“Cosigner” and “co-borrower” are often used interchangeably, and for the most part, they are the same thing. There are a few instances in which they are different, especially if you are trying to get a loan from the Federal Housing Administration.
Otherwise, they are virtually identical. A cosigner/co-borrower is someone who agrees to be on the mortgage with the primary borrower. They are not on the title of the property, but are on the mortgage. This is useful for a borrower who has a short or weak credit history.
While being a cosigner can be helpful to a friend or family member, it can also have a major impact on your own finances. If the primary borrower misses a payment, the bank can come after the cosigner for the money. The missed payment also shows up on the cosigner’s credit history.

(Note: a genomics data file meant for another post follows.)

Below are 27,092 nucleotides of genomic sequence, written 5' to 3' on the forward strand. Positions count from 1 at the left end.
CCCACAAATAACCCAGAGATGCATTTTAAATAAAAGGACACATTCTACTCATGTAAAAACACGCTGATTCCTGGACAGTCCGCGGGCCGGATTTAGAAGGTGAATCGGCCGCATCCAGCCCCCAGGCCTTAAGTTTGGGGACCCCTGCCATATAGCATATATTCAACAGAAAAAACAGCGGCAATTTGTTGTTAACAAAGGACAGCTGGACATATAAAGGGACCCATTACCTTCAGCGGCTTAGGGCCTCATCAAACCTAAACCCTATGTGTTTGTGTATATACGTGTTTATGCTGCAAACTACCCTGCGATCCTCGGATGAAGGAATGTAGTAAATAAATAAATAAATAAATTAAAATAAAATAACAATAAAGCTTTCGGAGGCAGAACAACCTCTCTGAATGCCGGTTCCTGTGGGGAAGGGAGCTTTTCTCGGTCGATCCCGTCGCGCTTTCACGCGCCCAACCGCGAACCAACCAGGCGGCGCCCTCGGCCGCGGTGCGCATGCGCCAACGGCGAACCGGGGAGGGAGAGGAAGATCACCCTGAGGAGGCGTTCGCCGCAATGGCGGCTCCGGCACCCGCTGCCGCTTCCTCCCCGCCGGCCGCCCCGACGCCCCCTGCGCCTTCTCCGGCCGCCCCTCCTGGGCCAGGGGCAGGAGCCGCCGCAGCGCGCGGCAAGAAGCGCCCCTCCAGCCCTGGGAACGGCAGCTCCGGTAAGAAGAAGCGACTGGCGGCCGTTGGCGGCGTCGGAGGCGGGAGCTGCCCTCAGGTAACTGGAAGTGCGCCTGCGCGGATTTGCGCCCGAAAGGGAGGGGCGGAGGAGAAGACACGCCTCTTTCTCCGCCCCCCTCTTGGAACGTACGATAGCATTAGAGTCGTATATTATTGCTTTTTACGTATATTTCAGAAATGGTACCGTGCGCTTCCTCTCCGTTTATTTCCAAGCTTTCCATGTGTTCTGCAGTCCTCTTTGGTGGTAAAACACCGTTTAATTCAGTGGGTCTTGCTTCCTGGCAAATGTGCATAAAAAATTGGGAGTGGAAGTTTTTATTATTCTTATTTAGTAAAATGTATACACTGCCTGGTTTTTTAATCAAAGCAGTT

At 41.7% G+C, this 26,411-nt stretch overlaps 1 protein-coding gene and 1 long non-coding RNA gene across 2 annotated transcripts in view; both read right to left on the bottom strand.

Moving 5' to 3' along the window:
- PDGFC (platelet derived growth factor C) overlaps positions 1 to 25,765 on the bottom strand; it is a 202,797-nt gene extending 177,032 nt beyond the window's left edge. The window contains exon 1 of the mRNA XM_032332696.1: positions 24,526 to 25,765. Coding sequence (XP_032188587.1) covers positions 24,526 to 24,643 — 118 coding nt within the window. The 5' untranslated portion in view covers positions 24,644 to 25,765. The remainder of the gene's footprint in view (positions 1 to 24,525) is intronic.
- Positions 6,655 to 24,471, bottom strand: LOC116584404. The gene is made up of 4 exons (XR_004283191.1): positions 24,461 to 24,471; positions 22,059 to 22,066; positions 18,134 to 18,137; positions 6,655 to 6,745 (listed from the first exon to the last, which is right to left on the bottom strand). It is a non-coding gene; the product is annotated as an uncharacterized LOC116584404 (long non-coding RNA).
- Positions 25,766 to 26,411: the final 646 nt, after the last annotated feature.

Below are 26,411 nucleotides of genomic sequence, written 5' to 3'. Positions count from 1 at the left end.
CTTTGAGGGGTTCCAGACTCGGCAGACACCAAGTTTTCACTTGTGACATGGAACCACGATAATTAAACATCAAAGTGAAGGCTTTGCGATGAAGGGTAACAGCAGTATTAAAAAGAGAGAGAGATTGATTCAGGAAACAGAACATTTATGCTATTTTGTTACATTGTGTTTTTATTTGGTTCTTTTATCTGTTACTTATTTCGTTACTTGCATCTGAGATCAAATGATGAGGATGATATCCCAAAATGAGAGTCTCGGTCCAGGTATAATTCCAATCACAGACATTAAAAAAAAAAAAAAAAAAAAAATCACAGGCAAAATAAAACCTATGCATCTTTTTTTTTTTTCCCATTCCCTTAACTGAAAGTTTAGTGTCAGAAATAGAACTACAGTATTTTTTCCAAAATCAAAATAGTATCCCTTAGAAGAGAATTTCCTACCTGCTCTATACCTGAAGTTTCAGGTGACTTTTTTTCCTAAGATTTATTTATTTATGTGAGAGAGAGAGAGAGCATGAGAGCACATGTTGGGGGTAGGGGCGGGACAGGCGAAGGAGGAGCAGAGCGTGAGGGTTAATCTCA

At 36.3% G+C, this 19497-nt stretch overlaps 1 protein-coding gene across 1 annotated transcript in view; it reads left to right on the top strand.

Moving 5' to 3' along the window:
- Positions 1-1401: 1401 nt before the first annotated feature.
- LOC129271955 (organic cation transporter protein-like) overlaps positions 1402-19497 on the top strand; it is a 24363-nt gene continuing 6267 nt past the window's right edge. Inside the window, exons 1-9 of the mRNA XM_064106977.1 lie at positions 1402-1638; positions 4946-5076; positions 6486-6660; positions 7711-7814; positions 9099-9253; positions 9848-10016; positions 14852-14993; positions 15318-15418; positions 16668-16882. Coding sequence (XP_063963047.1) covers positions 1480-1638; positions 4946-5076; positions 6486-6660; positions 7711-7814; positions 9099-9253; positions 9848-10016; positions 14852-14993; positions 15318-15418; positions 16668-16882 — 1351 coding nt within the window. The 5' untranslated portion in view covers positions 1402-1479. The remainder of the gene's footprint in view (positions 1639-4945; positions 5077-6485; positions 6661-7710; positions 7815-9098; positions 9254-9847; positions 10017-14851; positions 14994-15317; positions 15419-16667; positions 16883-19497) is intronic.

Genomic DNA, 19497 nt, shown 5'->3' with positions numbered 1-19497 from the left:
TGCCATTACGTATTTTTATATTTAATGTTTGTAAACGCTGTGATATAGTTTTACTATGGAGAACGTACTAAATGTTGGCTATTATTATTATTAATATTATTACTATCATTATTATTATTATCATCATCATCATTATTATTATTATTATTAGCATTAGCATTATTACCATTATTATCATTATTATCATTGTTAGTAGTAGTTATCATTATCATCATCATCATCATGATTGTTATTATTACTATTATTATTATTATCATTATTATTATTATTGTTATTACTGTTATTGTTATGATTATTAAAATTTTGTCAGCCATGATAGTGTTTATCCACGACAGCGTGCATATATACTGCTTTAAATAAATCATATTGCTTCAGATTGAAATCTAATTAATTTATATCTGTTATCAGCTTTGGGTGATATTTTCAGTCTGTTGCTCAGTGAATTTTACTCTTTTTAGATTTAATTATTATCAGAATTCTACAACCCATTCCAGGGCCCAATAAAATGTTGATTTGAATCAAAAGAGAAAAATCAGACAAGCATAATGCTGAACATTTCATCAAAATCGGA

For a mortgage from the Federal Housing Administration, a co-borrower does get named on the title of the property and has a full credit check run on them. They must also sign the security instrument -- i.e., collateral. Usually, the deed to the house is used as the security instrument. Cosigners for FHA loans also have credit checks run, but they do not have to sign the security instrument.
Being a cosigner/co-borrower is a big responsibility, and not a step that should be taken lightly. An experienced real estate agent can advise you on your options, including whether or not you need a cosigner or if you can get the mortgage on your own.